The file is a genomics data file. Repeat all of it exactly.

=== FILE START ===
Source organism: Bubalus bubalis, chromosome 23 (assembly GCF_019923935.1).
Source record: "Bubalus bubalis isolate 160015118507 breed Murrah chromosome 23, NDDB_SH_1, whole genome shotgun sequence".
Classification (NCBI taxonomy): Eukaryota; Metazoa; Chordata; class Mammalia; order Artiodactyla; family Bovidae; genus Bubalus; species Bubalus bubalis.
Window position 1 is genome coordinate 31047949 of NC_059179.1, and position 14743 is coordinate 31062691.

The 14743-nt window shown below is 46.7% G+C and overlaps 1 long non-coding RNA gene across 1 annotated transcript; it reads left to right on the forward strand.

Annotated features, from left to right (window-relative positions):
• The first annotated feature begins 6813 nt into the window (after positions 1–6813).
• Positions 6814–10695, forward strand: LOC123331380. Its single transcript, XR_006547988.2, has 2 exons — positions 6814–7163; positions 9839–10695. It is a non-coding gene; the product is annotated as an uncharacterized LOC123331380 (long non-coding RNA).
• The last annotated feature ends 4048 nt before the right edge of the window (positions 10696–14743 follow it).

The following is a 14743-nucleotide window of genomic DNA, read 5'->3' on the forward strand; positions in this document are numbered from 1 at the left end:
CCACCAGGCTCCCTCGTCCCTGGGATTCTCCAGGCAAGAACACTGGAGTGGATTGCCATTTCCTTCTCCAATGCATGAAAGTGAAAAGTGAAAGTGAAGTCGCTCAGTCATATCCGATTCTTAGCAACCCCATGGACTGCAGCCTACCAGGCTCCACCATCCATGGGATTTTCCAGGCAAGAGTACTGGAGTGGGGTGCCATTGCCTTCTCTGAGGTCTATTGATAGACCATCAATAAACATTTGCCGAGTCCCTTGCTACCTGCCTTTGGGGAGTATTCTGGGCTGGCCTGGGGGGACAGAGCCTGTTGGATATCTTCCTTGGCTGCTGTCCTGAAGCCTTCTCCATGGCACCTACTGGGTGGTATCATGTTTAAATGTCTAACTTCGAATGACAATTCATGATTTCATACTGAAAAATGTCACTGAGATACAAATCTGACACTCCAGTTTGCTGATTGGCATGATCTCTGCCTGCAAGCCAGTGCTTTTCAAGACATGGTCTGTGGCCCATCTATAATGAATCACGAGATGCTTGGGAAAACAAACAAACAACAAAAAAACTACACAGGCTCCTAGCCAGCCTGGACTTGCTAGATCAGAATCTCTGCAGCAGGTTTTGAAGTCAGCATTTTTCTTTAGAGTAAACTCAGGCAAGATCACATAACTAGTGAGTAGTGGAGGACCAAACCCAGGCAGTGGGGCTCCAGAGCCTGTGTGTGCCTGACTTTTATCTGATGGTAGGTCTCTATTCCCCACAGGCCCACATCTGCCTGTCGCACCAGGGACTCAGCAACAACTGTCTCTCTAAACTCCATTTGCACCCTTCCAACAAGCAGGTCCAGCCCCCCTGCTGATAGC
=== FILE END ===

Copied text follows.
Source organism: Bubalus bubalis, chromosome 23 (assembly GCF_019923935.1).
Source record: "Bubalus bubalis isolate 160015118507 breed Murrah chromosome 23, NDDB_SH_1, whole genome shotgun sequence".
Classification (NCBI taxonomy): Eukaryota; Metazoa; Chordata; class Mammalia; order Artiodactyla; family Bovidae; genus Bubalus; species Bubalus bubalis.
Window position 1 is genome coordinate 31047949 of NC_059179.1, and position 14743 is coordinate 31062691.

The 14743-nt window shown below is 46.7% G+C and overlaps 1 long non-coding RNA gene across 1 annotated transcript; it reads left to right on the forward strand.

Annotated features, from left to right (window-relative positions):
• The first annotated feature begins 6813 nt into the window (after positions 1–6813).
• Positions 6814–10695, forward strand: LOC123331380. Its single transcript, XR_006547988.2, has 2 exons — positions 6814–7163; positions 9839–10695. It is a non-coding gene; the product is annotated as an uncharacterized LOC123331380 (long non-coding RNA).
• The last annotated feature ends 4048 nt before the right edge of the window (positions 10696–14743 follow it).

The following is a 14743-nucleotide window of genomic DNA, read 5'->3' on the forward strand; positions in this document are numbered from 1 at the left end:
CCACCAGGCTCCCTCGTCCCTGGGATTCTCCAGGCAAGAACACTGGAGTGGATTGCCATTTCCTTCTCCAATGCATGAAAGTGAAAAGTGAAAGTGAAGTCGCTCAGTCATATCCGATTCTTAGCAACCCCATGGACTGCAGCCTACCAGGCTCCACCATCCATGGGATTTTCCAGGCAAGAGTACTGGAGTGGGGTGCCATTGCCTTCTCTGAGGTCTATTGATAGACCATCAATAAACATTTGCCGAGTCCCTTGCTACCTGCCTTTGGGGAGTATTCTGGGCTGGCCTGGGGGGACAGAGCCTGTTGGATATCTTCCTTGGCTGCTGTCCTGAAGCCTTCTCCATGGCACCTACTGGGTGGTATCATGTTTAAATGTCTAACTTCGAATGACAATTCATGATTTCATACTGAAAAATGTCACTGAGATACAAATCTGACACTCCAGTTTGCTGATTGGCATGATCTCTGCCTGCAAGCCAGTGCTTTTCAAGACATGGTCTGTGGCCCATCTATAATGAATCACGAGATGCTTGGGAAAACAAACAAACAACAAAAAAACTACACAGGCTCCTAGCCAGCCTGGACTTGCTAGATCAGAATCTCTGCAGCAGGTTTTGAAGTCAGCATTTTTCTTTAGAGTAAACTCAGGCAAGATCACATAACTAGTGAGTAGTGGAGGACCAAACCCAGGCAGTGGGGCTCCAGAGCCTGTGTGTGCCTGACTTTTATCTGATGGTAGGTCTCTATTCCCCACAGGCCCACATCTGCCTGTCGCACCAGGGACTCAGCAACAACTGTCTCTCTAAACTCCATTTGCACCCTTCCAACAAGCAGGTCCAGCCCCCCTGCTGATAGC